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      1. For all the wonderful cycling infrastructure in The Netherlands, its not stopping people from dying when cycling. Even with the suggested additional benefits of safety in numbers and strict liability the rate of cyclists dying in accidents (per km travelled) is still very similar to Australia.

        Cycling infrastructure makes it a very pleasant activity, you’re not constantly being defensive and trying to follow threats around you. There is no doubt its a good thing to have but the overall result for safety doesn’t seem to change radically. Part of this is the more vulnerable users increasing their cycling use, an example of systematic risk compensation.

        Probably the majority of the population won’t ride a bike unless there is separated infrastructure and moving away from cars has many benefits for a city, but everything I see points to transport fatalities staying the same or slightly increasing in such scenarios.

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      2. I have a feeling we may be talking at cross purposes here. The Netherlands has high bicycle mode share compared to NZ. And your saying that saying safety rates (amongst cyclists or all road users?) is not as good as we want to believe. So that would suggest that there is work to be done in improving safety in the Netherlands. But meanwhile in NZ ‘we’ are looking for a solution to getting more people using bikes. And infrastructure is the key to that, it would appear. So if I’m looking for a country to aspire to, what would it be? Because it would be possible to have zero cycling facilities if no one rode bicycles. But I think we would agree that that would be a dumb target. What I wanted to convey in my post was ‘why do we have such a high tolerance for transport related deaths’?

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      3. The mode share of cycling is removed from the comparison of risk through measuring it by distance travelled. The dutch are always trying to improve road safety just as most developed nations, but their current rates of transport fatalities and even if you pull out the numbers just for cyclists are within 20-30% of those in Australia. You can see the effectiveness of substantial infrastructure in this Dutch presentation:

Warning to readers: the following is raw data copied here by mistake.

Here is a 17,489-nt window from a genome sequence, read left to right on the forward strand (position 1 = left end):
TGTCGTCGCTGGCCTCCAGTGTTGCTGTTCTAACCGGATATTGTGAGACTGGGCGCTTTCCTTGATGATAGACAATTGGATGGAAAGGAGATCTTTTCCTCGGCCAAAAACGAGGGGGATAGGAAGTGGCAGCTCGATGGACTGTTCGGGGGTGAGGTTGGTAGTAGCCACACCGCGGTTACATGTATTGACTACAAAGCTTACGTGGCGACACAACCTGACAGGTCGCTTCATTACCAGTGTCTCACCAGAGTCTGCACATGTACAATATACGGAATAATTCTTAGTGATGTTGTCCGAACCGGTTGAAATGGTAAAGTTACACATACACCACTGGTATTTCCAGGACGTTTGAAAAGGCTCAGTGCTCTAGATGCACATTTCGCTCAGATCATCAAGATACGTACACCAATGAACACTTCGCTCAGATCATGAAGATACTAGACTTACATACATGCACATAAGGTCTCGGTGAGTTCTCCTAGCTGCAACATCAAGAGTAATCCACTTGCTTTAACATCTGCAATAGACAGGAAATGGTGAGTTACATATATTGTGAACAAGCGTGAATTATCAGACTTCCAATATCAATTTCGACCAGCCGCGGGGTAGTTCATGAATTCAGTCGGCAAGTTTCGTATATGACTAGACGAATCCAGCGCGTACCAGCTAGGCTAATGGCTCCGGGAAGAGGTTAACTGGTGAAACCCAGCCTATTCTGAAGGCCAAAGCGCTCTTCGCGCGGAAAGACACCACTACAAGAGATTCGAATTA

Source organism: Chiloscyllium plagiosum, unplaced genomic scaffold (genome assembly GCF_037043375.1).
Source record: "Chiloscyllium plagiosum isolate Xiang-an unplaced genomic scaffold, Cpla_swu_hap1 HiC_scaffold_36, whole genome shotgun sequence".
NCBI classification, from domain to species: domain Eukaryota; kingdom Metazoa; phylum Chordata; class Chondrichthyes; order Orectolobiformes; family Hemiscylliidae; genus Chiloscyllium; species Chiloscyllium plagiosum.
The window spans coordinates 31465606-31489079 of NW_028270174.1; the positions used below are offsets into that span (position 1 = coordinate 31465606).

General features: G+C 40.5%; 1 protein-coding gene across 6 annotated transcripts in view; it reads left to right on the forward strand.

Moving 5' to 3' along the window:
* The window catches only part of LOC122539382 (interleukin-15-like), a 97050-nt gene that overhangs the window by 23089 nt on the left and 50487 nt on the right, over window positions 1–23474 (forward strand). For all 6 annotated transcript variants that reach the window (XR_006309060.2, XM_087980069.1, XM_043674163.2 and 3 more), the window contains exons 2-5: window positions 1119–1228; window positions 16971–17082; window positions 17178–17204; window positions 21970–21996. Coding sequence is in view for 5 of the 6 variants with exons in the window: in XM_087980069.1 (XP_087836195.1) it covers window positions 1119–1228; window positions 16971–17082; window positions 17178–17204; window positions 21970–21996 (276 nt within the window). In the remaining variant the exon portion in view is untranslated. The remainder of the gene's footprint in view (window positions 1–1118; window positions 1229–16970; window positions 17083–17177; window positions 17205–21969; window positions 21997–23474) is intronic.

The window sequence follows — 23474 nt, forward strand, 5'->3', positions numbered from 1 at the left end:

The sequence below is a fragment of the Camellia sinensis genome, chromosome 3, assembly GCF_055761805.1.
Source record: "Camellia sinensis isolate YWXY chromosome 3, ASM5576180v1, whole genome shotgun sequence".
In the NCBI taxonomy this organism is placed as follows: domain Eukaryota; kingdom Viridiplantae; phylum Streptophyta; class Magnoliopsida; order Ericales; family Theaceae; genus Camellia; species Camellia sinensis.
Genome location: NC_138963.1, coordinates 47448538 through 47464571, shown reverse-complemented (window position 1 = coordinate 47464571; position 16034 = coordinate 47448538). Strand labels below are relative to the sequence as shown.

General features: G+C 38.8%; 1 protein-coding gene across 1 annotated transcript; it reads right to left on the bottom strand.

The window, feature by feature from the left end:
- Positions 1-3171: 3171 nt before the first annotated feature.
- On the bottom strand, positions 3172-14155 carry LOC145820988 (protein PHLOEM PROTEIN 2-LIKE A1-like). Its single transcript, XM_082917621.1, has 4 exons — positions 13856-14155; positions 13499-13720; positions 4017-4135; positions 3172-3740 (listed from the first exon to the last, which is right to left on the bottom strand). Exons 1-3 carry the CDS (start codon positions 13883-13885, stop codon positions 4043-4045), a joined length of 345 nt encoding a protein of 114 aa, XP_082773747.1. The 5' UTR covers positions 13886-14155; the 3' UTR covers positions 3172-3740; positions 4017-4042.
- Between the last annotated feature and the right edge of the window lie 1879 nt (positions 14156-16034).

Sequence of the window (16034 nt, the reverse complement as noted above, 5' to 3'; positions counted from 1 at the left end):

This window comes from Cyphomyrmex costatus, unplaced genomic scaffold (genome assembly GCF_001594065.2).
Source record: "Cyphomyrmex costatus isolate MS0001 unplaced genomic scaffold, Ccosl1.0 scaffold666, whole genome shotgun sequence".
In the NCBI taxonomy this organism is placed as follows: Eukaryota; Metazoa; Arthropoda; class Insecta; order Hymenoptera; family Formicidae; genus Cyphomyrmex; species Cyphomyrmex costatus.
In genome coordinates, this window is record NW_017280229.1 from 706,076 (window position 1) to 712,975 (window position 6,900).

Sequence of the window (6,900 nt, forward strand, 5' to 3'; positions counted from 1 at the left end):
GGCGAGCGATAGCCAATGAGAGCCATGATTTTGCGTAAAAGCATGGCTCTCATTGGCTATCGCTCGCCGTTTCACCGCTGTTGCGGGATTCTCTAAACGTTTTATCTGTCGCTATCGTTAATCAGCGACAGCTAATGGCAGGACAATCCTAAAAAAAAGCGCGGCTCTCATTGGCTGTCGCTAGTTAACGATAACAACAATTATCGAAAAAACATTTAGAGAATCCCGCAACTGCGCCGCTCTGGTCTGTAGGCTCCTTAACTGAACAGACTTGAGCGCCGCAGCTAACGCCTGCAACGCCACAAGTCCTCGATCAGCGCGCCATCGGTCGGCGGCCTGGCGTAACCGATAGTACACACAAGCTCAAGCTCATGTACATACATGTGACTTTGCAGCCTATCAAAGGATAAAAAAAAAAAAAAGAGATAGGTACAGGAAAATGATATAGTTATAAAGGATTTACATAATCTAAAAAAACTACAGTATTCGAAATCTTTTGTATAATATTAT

https://etsc.eu/wp-content/uploads/Gert-Jan-Wijlhuizen.pdf
        Even fully segregated paths don’t make a big difference at just -24%, adding completely segregated cycling networks for all trips for a 24% reduction of that mode seems like a poor return.

        We’ll agree that a good goal is to increase cycling mode share as it has many benefits to society and cities, but that goal is unlikely to reduce transport deaths overall even if we increase the quality of cycling infrastructure.

        If you want to look at countries with significantly lower road tolls sadly there aren’t any. Scandanavia, Britain, The Netherlands, Germany and Australia are the front runners. Taking whats working from all of them can continue to improve safety but there aren’t any solutions which make big changes left.

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      4. But can you see the problem I’m trying to resolve? “Make cycling safe like it is in Australia”, would not be an accurate assessment because of the low mode share. I’m thinking that the numbers you are quoting are extrapolations? That is, if mode share in Australia jumped overnight to something comparable to the Netherlands, would the safety rates stay the same? Maybe we need to accept that some safety will be compromised in order to achieve a higher mode share. And if that’s the case, NZ is doing badly in both counts-low mode share (and missing population health/economic/environmental benefits) and low safety rates.